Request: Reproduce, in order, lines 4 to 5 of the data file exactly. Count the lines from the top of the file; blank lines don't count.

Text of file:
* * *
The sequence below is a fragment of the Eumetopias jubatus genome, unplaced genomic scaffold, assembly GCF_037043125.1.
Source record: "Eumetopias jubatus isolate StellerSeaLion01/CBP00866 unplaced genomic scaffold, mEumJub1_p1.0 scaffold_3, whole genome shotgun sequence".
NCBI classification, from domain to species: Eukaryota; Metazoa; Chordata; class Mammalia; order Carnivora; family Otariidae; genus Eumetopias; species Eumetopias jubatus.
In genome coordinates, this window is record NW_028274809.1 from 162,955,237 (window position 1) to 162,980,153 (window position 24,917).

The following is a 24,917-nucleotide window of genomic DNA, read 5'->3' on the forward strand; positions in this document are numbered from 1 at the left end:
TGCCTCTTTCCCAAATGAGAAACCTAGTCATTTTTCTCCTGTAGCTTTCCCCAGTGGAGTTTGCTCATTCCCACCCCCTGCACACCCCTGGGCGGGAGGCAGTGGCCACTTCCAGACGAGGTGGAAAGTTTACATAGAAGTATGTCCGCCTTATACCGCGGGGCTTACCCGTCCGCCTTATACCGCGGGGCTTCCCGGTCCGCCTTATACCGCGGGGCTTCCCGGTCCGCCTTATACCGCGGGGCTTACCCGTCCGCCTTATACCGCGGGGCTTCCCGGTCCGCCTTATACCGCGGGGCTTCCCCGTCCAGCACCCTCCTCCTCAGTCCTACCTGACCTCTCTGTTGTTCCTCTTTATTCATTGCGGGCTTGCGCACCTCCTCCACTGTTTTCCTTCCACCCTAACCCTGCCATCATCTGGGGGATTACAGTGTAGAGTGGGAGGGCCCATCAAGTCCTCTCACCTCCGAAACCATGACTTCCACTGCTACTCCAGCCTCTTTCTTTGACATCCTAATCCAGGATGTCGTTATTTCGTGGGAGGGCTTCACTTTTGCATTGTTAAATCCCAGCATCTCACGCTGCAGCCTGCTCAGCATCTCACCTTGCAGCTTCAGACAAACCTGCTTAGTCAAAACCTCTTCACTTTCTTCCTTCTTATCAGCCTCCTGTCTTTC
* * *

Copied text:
In genome coordinates, this window is record NW_028274809.1 from 162,955,237 (window position 1) to 162,980,153 (window position 24,917).

The following is a 24,917-nucleotide window of genomic DNA, read 5'->3' on the forward strand; positions in this document are numbered from 1 at the left end: